This week’s Torah Portion, Hayei Sarah, the fifth sidrah in the first Torah Book, Bereshit/Genesis, begins with the death of the first matriarch of the Jewish people, Sarah our Mother. Even though the portion is entitled “Sarah’s Life,” chapter 23 begins with the mournful announcement of her death after 127 eventful years as the wife of Avraham our Father and the mother of Isaac and Ishmael. We read about Avraham’s skillful negotiation to purchase the Machpelah Cave as the sacred burial place for his wife and subsequent patriarchs and matriarchs of the Jewish people. Only Rachel is not buried in the Machpelah Cave. Rachel is buried in a small tomb located on the road to Bethlehem. The Machpelah Cave is located in Hebron, an Arab town on the West Bank. Both the Machpelah Cave and Rachel’s Tomb can be visited on your next trip to Israel!
The highlight of the Parashah is described in chapter 24. The elderly widowed Avraham tasks his senior servant, later identified as Damesek Eliezer, to return to Avraham’s birthplace to find a suitable and appropriate wife for his son Isaac. Isaac, we remember, was nearly sacrificed by his father in last week’s portion as a test of Avraham’s absolute faith in Almighty G-d. Avraham tells his servant, “You will not take a wife for my son from among the daughters of the Canaanites, in whose midst I dwell. Rather, you shall go to my land, my birthplace, and get a wife for my son Isaac.”(24:3-4).
The servant takes ten camels on his journey to Aram-naharaim, birthplace of Avraham, as he plans how he will fulfill his master’s wishes. Damesek Eliezer then beseeches Almighty G-d. “Vayomar/and he prayed: Eternal One, G-d of my master Avraham, please bring me ‘luck’ today and do a kindness for my master Avraham…”(24:12). He asks G-d for a sign! The young woman, who volunteers to bring water for his camels in addition to himself, will be the one for Isaac. Before he had completed his prayers, Rebekah steps forward with water for both him and his camels, and he knows that his prayer have been answered with G-d’s blessings.
There is so much for us to learn from these few words! The Hebrew phrase, “Vayomar/and he prayed…” is vocalized with a florid and long musical cantillation, called Shalshelet that is found only four times in the entire Torah! What did the Masoretic scholars from S’fat in northern Israel during the 7th and 8th centuries, who were responsible for formalizing the musical cantillation system, teach us by placing this ornate and dramatic musical phrase on the Hebrew Vayomar? Each one of the four places where the Shalshelet occurs is on an action word filled with indecision and doubt. There is a Rabbinic teaching that Damesek Eliezer recited this prayer with hesitation and doubt because he had a daughter of his own whom he wished to make a “Shidduch/Match” with his master’s son, Isaac, and was therefore very conflicted about his mission. I read recently another reason why this verse is so special: it is the very first time that anyone in the Torah employs verbal prayer asking G-d Almighty with words for divinely inspired help and assistance! In the “Etz Hayim” Humash, the editors teach us, “The servant of Abraham is the first person whom Scripture records as praying for personal guidance at a critical moment” (Page 132). Today, we do this all the time! But Damesek Eliezer was the first in the Torah. Possibly, the Masoretes placed the Shalshelet musical phrase on this word because of its drama and uniqueness in using words to beseech the Creator for assistance!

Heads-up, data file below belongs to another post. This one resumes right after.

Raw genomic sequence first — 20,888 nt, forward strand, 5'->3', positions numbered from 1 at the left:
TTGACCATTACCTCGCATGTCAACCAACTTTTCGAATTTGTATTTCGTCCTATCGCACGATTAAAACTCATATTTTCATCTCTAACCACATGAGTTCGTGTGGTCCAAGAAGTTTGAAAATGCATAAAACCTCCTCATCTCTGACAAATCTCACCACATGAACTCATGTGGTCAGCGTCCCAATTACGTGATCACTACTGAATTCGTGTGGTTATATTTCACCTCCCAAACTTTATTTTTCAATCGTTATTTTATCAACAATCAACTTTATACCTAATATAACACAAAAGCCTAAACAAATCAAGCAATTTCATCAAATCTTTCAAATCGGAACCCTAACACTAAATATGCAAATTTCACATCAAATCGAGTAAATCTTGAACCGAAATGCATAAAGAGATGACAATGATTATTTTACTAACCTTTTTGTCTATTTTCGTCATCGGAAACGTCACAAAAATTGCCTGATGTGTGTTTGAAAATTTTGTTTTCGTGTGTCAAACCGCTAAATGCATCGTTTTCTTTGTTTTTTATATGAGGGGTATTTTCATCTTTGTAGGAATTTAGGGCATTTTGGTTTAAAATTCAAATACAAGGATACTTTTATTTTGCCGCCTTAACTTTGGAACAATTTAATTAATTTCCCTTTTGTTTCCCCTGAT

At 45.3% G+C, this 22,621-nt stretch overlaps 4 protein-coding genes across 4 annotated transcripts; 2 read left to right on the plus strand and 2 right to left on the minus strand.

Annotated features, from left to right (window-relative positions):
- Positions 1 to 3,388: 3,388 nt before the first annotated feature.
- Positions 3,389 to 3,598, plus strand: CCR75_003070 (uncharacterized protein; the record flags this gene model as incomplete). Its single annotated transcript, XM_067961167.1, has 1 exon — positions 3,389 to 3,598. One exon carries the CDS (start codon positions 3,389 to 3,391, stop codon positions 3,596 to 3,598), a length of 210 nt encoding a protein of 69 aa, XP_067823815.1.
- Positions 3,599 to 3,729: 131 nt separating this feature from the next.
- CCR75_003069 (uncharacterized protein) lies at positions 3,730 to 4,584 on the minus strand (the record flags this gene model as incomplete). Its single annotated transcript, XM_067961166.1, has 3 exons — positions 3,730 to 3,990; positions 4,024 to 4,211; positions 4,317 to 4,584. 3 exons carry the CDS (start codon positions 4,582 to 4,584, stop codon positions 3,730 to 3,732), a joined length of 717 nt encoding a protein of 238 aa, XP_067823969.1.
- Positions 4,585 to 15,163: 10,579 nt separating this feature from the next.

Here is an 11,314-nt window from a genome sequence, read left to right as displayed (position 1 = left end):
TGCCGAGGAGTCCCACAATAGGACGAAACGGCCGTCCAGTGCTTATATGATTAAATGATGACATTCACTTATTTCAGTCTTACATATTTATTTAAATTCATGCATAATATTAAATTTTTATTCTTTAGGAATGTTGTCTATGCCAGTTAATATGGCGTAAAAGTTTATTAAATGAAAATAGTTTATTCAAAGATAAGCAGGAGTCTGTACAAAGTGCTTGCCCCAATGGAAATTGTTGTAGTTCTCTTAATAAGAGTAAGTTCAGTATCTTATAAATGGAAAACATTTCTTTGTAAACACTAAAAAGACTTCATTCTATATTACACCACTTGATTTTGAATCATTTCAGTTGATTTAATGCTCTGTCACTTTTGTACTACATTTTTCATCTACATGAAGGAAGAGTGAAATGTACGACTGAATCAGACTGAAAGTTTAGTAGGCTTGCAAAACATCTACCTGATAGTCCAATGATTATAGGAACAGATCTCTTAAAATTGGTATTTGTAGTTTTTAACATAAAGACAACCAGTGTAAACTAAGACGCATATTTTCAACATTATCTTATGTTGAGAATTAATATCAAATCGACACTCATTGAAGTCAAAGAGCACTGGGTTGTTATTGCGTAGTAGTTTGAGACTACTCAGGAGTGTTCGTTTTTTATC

Damesek Eliezer could not have known that he was fulfilling G-d’s plan for Isaac and for the Jewish people. Isaac is foreordained to marry Rebekah in order that the Jewish people grow and multiply. Rebekah was G-d’s Shidduch/match for Isaac, and Damesek Eliezer was the Shadchan/Matchmaker. We shall read in future portions just how successful this match was, in spite of multiple challenges and interfamilial conflicts.
Rebekah ultimately agrees to the proposed match, and her family sends her off with her nurse, Damesek Eliezer and his men. As they leave, her family recites to her, “Sister, may you become thousands of myriads; may your descendants take possession of the gates of their foes” (24:60).
This blessing is recited at traditional weddings as the veil is lowered over the face of the bride, to this day!
This past Tuesday evening, Rabbi Sussman stopped by the chapel, drawn in by the sounds of operatic arias and choruses being sung by our fantastic volunteer choir, Shir KI, and our professional quartet. He reveled as our singers brought forth music by Verdi, Handel, Offenbach, and Gershwin, sung in Italian, English, and French. Rabbi Sussman came forward and stood by my music stand as the rich and sonorous music filled the chapel.
We are preparing for Shapopera, a Shabbat service in honor of Rabbi Sussman, to be presented on Shabbat evening, December 10, at 7:30 pm.
Do not miss this first event honoring Rabbi Sussman! You will be thrilled by the magnificent and famous music and romantic lyrics!
More details will follow soon!
Ellen, our family Avrum, Rabbi Howard, Naomi, Alana, and our grandchildren Micah Toby and Sophie Daniela, join me in wishing you Shabbat Shalom.